Angle of analysis. The report poses the following question (paraphrased): “Suppose you had gone into isolation on the day that people started investing in building AI systems. And now suppose that you’ve received annual updates on (a) how many years people have been trying to build transformative AI; (b) how much they’ve ‘invested’ in it (in terms of time and money); (c) whether they’ve succeeded yet (so far, they haven’t). What can you forecast about transformative AI timelines, having only that information, as of 2021?”
Its methods take inspiration from the Sunrise Problem: “Suppose you knew nothing about the universe except whether, on each day, the sun has risen. Suppose there have been N days so far, and the sun has risen on all of them. What is the probability that the sun will rise tomorrow?” You don’t need to know anything about astronomy in order to get a decent answer to this question—there are simple mathematical methods for estimating the probability that X will happen tomorrow, based on the fact that X has happened each day in the past. “Semi-informative Priors” extends these mathematical methods in order to adapt them to transformative AI timelines. (In this case, “X” is “Failing to develop transformative AI, as we have in the past.”)
Conclusions. I’m not going to go heavily into the details of how the analysis works (see the blog post summarizing the report for more detail), but the report’s conclusions include the following:
It puts the probability of artificial general intelligence (AGI, which would include PASTA) by 2036 between 1-18%, with a best guess of 8%.
It puts the probability of AGI by 2060 at around 3-25% (best guess ~13%), and the probability of AGI by 2100 at around 5-35%, best guess 20%.
These are lower than the probabilities I give above, but not much lower. This implies that there isn’t an enormous burden of proof when bringing in additional evidence about the specifics of AI investment and progress.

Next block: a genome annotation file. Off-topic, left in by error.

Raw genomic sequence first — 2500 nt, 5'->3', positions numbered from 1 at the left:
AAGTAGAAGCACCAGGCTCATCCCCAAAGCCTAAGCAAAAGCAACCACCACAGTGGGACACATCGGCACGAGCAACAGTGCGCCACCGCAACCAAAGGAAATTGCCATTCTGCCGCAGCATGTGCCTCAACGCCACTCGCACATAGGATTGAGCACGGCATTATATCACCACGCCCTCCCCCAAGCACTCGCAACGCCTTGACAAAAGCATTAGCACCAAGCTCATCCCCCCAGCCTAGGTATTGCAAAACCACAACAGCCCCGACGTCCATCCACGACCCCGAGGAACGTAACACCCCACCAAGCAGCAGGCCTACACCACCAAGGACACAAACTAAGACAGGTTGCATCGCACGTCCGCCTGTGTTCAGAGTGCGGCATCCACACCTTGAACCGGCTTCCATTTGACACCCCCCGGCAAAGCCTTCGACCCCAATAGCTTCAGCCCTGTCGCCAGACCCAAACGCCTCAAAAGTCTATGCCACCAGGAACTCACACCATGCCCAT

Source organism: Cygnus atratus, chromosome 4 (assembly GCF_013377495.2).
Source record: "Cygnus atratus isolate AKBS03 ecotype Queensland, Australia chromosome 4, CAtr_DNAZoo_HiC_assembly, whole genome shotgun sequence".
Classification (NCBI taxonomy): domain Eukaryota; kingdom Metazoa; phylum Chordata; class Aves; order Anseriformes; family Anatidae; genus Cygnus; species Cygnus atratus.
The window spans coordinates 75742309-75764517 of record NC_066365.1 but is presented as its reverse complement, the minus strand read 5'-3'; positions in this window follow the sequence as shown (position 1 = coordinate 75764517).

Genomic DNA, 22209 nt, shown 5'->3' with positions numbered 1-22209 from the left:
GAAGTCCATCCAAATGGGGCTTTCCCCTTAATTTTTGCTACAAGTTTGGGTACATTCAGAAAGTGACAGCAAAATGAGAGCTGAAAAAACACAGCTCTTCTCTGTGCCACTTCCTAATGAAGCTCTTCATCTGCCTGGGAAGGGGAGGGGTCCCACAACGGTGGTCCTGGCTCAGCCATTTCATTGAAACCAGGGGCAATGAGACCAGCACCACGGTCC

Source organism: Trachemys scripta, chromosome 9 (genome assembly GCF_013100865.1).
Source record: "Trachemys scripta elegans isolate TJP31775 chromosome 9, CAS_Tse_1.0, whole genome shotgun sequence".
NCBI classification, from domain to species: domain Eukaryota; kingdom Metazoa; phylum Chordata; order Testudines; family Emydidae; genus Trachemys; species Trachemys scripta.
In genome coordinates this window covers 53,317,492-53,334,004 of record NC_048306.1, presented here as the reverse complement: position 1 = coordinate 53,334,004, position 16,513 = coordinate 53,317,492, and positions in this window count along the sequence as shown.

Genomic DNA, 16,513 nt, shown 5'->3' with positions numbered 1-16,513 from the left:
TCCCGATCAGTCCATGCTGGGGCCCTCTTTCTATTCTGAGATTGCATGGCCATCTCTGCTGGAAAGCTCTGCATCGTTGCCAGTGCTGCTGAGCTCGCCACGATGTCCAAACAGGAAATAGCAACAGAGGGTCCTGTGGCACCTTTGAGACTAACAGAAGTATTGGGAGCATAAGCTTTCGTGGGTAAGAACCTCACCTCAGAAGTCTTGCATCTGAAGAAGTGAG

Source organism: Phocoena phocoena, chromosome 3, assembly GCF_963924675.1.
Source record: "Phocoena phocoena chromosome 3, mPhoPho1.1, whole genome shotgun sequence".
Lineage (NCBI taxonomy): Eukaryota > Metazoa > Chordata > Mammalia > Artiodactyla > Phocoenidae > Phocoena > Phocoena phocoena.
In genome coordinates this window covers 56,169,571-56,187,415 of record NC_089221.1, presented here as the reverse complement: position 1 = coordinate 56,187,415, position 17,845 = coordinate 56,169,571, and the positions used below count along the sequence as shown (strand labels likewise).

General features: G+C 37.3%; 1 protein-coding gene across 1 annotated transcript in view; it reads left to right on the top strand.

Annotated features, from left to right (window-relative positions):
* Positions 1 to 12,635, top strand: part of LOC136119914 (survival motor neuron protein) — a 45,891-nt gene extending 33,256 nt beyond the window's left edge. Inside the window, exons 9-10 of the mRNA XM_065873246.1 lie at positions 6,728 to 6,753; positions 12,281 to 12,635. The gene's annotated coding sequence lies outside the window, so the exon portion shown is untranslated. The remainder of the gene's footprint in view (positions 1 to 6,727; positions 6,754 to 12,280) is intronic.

Notes on regime start date. Something interesting here is that the report is less sensitive than one might think about how we define the “start date” for trying to develop AGI. (See this section of the full report.) That is:
By default, “Semi-informative Priors” models the situation as if humanity started “trying” to build AGI in 1956.7 This implies that efforts are only ~65 years old, so the coming decades will represent a large fraction of the effort.
But the report also looks at other measures of “effort to build AGI”—notably, researcher-time and “compute” (processing power). Even if you want to say that we’ve been implicitly trying to build AGI since the beginning of human civilization ~10,000 years ago, the coming decades will contain a large chunk of the research effort and computation invested in trying to do so.
Bottom line on this section.
Occasionally I’ll hear someone say something along the lines of “We’ve been trying to build transformative AI for decades, and we haven’t yet—why do you think the future will be different?” At a minimum, this report reinforces what I see as the common-sense position that a few decades of “no transformative AI yet, despite efforts to build it” doesn’t do much to argue against the possibility that transformative AI will arrive in the next decade or few.